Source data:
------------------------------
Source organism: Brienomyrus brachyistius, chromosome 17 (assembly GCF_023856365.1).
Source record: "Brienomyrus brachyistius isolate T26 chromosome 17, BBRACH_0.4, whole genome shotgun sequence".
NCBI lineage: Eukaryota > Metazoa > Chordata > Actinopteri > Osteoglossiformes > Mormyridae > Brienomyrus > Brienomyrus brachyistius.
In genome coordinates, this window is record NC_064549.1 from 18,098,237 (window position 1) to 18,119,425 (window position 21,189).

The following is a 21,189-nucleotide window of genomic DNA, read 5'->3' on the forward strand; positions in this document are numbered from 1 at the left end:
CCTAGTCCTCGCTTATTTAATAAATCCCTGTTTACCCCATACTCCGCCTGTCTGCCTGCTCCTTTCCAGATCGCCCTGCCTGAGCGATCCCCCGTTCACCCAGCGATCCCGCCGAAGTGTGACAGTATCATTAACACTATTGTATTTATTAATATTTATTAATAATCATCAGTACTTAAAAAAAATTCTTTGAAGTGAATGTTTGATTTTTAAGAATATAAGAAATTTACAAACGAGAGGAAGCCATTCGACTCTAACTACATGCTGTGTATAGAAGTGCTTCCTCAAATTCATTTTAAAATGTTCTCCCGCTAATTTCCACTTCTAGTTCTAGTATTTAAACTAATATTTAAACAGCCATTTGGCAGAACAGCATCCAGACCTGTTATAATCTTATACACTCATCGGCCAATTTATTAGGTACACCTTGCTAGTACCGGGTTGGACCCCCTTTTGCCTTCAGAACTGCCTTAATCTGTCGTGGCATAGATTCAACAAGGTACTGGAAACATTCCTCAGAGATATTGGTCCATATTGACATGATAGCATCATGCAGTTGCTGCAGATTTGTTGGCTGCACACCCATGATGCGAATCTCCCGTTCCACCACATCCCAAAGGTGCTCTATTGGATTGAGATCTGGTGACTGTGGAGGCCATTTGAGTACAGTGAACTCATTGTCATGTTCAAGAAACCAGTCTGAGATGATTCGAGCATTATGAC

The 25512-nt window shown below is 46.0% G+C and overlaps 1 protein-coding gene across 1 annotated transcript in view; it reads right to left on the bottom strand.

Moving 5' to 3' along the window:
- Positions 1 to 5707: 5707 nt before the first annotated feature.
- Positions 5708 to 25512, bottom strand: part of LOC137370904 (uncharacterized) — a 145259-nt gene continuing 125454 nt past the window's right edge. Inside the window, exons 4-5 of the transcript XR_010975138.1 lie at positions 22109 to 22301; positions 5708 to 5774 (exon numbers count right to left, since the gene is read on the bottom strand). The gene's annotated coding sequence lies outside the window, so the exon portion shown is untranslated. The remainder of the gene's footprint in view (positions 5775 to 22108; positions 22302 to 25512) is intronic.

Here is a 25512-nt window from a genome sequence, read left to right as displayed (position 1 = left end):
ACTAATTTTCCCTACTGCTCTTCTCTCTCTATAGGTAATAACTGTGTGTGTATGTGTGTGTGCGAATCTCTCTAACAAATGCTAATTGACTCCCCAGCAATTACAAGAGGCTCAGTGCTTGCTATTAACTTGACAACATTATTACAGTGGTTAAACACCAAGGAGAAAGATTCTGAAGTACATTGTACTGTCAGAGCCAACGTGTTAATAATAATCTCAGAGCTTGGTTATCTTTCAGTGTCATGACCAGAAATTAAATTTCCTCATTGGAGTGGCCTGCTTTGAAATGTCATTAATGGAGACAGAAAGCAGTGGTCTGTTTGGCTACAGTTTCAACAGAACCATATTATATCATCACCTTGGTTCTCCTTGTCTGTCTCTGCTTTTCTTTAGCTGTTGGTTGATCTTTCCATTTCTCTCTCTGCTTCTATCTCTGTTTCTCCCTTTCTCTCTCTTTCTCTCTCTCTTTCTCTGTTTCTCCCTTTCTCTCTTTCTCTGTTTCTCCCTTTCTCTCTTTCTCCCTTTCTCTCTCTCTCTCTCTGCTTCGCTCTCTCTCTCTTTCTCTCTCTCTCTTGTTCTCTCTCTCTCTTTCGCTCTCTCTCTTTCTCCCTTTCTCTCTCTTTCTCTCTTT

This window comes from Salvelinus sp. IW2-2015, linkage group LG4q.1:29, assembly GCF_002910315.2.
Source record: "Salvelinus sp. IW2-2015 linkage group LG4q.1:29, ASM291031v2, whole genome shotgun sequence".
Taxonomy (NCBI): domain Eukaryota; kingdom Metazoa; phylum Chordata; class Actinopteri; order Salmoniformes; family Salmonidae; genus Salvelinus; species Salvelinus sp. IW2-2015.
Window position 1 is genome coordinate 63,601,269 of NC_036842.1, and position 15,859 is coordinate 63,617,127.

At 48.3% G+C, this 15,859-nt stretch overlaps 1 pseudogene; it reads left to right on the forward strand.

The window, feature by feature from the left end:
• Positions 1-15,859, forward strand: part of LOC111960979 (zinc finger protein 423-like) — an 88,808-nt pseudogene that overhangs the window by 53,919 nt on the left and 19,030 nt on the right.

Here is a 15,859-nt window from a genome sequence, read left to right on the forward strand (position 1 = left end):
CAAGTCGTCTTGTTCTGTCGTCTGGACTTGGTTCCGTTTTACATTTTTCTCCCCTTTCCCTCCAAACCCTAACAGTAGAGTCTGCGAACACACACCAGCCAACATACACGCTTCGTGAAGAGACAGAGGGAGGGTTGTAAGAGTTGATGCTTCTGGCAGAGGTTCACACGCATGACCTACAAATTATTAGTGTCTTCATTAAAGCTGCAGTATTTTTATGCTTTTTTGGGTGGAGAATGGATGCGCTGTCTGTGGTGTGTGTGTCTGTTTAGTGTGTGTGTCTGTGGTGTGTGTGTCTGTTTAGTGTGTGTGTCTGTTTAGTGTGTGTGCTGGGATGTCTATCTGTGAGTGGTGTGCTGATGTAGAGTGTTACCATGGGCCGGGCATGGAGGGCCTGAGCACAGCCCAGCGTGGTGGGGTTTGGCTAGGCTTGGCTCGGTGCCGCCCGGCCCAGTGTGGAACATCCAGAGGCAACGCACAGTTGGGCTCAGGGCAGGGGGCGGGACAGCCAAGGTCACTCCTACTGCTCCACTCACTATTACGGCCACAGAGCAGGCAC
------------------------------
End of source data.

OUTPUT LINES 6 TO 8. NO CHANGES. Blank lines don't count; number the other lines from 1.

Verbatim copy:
CCTAGTCCTCGCTTATTTAATAAATCCCTGTTTACCCCATACTCCGCCTGTCTGCCTGCTCCTTTCCAGATCGCCCTGCCTGAGCGATCCCCCGTTCACCCAGCGATCCCGCCGAAGTGTGACAGTATCATTAACACTATTGTATTTATTAATATTTATTAATAATCATCAGTACTTAAAAAAAATTCTTTGAAGTGAATGTTTGATTTTTAAGAATATAAGAAATTTACAAACGAGAGGAAGCCATTCGACTCTAACTACATGCTGTGTATAGAAGTGCTTCCTCAAATTCATTTTAAAATGTTCTCCCGCTAATTTCCACTTCTAGTTCTAGTATTTAAACTAATATTTAAACAGCCATTTGGCAGAACAGCATCCAGACCTGTTATAATCTTATACACTCATCGGCCAATTTATTAGGTACACCTTGCTAGTACCGGGTTGGACCCCCTTTTGCCTTCAGAACTGCCTTAATCTGTCGTGGCATAGATTCAACAAGGTACTGGAAACATTCCTCAGAGATATTGGTCCATATTGACATGATAGCATCATGCAGTTGCTGCAGATTTGTTGGCTGCACACCCATGATGCGAATCTCCCGTTCCACCACATCCCAAAGGTGCTCTATTGGATTGAGATCTGGTGACTGTGGAGGCCATTTGAGTACAGTGAACTCATTGTCATGTTCAAGAAACCAGTCTGAGATGATTCGAGCATTATGAC

The 25512-nt window shown below is 46.0% G+C and overlaps 1 protein-coding gene across 1 annotated transcript in view; it reads right to left on the bottom strand.

Moving 5' to 3' along the window: